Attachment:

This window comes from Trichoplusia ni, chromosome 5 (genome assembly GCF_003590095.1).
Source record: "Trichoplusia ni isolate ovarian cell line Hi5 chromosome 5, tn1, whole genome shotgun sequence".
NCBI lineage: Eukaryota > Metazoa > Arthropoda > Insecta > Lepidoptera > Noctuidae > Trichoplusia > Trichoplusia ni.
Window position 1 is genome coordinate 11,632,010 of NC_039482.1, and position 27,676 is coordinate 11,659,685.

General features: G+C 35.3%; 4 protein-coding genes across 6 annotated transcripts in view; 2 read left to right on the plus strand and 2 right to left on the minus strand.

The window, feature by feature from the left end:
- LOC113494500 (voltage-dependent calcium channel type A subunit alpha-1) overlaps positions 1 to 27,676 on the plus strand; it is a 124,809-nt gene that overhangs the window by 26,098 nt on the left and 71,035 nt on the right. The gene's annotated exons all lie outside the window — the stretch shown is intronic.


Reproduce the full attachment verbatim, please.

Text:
This window comes from Trichoplusia ni, chromosome 5 (genome assembly GCF_003590095.1).
Source record: "Trichoplusia ni isolate ovarian cell line Hi5 chromosome 5, tn1, whole genome shotgun sequence".
NCBI lineage: Eukaryota > Metazoa > Arthropoda > Insecta > Lepidoptera > Noctuidae > Trichoplusia > Trichoplusia ni.
Window position 1 is genome coordinate 11,632,010 of NC_039482.1, and position 27,676 is coordinate 11,659,685.

General features: G+C 35.3%; 4 protein-coding genes across 6 annotated transcripts in view; 2 read left to right on the plus strand and 2 right to left on the minus strand.

The window, feature by feature from the left end:
- LOC113494500 (voltage-dependent calcium channel type A subunit alpha-1) overlaps positions 1 to 27,676 on the plus strand; it is a 124,809-nt gene that overhangs the window by 26,098 nt on the left and 71,035 nt on the right. The gene's annotated exons all lie outside the window — the stretch shown is intronic.